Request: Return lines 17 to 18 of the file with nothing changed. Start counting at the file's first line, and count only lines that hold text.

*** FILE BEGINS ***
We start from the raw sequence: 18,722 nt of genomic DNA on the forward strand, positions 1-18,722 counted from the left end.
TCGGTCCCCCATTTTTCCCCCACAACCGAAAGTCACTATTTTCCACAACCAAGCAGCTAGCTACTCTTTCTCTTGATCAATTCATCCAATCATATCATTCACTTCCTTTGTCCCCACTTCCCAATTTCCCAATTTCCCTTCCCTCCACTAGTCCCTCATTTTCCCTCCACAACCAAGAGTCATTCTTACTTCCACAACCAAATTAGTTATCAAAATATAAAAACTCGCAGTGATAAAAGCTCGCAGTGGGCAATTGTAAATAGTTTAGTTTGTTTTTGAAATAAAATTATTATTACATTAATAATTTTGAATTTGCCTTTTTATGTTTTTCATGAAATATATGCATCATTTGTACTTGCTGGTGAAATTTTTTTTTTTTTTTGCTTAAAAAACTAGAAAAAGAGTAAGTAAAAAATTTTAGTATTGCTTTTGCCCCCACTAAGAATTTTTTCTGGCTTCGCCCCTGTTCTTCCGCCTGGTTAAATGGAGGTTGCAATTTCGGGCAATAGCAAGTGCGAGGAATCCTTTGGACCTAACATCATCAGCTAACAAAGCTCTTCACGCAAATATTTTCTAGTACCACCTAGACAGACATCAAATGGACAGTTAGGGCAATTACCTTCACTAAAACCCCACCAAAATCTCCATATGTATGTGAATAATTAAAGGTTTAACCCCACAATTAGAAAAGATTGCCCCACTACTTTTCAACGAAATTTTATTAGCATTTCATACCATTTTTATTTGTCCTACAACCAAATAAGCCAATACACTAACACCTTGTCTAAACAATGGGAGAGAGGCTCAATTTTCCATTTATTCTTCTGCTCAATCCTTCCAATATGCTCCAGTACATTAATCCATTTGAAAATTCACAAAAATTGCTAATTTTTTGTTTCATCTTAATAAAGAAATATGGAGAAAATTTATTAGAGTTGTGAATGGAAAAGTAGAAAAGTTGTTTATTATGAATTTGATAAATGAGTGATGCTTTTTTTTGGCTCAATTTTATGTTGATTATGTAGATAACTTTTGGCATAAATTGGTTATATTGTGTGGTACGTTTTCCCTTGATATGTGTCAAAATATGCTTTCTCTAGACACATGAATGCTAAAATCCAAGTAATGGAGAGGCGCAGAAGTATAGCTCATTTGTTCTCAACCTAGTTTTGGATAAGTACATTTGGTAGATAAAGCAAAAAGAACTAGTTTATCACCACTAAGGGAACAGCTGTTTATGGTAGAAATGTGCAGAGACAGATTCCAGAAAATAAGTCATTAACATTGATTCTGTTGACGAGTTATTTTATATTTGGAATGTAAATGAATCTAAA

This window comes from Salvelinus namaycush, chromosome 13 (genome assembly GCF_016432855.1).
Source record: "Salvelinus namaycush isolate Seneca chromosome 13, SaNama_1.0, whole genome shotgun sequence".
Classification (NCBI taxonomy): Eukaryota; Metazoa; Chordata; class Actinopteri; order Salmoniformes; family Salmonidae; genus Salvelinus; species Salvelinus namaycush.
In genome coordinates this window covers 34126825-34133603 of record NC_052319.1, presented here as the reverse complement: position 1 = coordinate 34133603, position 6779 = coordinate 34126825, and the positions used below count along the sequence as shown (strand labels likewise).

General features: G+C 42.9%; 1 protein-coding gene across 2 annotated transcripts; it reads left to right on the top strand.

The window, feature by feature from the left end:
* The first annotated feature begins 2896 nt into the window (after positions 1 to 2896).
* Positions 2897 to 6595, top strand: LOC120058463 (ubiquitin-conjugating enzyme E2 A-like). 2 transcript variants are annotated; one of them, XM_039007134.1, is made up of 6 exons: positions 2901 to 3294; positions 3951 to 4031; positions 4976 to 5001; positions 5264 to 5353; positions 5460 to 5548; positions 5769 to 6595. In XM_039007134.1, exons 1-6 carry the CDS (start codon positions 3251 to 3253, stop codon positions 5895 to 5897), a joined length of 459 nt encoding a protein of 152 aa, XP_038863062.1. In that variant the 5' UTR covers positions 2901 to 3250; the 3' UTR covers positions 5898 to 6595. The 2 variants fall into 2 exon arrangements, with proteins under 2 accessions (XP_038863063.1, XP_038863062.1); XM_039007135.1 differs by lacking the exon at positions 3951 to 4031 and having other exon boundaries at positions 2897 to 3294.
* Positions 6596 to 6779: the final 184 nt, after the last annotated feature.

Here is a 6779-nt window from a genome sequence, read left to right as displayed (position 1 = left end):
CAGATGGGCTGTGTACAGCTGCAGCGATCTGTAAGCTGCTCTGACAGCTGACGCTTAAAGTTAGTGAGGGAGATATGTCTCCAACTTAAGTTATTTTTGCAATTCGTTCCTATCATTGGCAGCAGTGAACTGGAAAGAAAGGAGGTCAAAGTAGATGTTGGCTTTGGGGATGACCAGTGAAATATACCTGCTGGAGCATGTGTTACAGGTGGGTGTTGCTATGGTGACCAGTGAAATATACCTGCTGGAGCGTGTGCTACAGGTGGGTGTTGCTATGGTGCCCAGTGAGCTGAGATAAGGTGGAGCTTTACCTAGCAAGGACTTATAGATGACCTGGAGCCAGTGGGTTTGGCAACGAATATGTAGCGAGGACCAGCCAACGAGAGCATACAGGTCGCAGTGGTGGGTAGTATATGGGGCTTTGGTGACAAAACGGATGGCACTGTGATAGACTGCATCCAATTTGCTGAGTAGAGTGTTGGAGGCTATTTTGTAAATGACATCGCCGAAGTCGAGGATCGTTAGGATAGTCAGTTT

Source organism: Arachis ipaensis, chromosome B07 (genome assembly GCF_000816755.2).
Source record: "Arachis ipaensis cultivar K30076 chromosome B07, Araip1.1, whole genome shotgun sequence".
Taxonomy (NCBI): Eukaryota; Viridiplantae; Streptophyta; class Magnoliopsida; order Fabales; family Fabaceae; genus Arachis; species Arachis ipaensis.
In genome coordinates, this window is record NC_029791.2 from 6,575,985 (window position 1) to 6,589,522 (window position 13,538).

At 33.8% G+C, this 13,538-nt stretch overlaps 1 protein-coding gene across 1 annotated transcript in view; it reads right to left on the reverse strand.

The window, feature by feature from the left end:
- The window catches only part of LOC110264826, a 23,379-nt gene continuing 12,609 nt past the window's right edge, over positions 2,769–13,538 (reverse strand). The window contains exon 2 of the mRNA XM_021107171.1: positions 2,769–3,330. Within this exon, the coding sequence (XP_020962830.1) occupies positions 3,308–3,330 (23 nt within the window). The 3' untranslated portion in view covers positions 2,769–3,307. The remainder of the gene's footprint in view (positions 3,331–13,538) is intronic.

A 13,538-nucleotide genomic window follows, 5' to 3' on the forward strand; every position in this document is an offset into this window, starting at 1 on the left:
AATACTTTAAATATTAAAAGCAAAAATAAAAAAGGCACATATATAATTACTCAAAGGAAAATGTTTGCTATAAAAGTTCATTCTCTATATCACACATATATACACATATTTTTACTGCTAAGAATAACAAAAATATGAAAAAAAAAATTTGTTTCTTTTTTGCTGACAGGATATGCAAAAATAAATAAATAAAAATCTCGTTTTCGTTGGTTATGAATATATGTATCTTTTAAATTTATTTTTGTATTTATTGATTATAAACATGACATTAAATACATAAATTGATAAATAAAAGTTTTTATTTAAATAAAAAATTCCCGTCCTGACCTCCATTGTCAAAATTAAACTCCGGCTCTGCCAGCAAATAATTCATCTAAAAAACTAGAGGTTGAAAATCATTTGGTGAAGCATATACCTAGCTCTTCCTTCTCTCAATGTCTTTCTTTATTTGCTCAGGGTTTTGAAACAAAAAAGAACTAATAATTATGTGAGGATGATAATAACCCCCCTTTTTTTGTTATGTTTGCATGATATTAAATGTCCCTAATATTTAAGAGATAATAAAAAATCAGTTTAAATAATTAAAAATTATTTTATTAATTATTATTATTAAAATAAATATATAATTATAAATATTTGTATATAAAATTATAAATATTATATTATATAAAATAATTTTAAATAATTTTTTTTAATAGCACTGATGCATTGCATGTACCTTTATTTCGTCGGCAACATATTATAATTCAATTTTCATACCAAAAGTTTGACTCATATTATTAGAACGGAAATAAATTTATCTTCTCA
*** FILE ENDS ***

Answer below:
In genome coordinates, this window is record NC_029791.2 from 6,575,985 (window position 1) to 6,589,522 (window position 13,538).

At 33.8% G+C, this 13,538-nt stretch overlaps 1 protein-coding gene across 1 annotated transcript in view; it reads right to left on the reverse strand.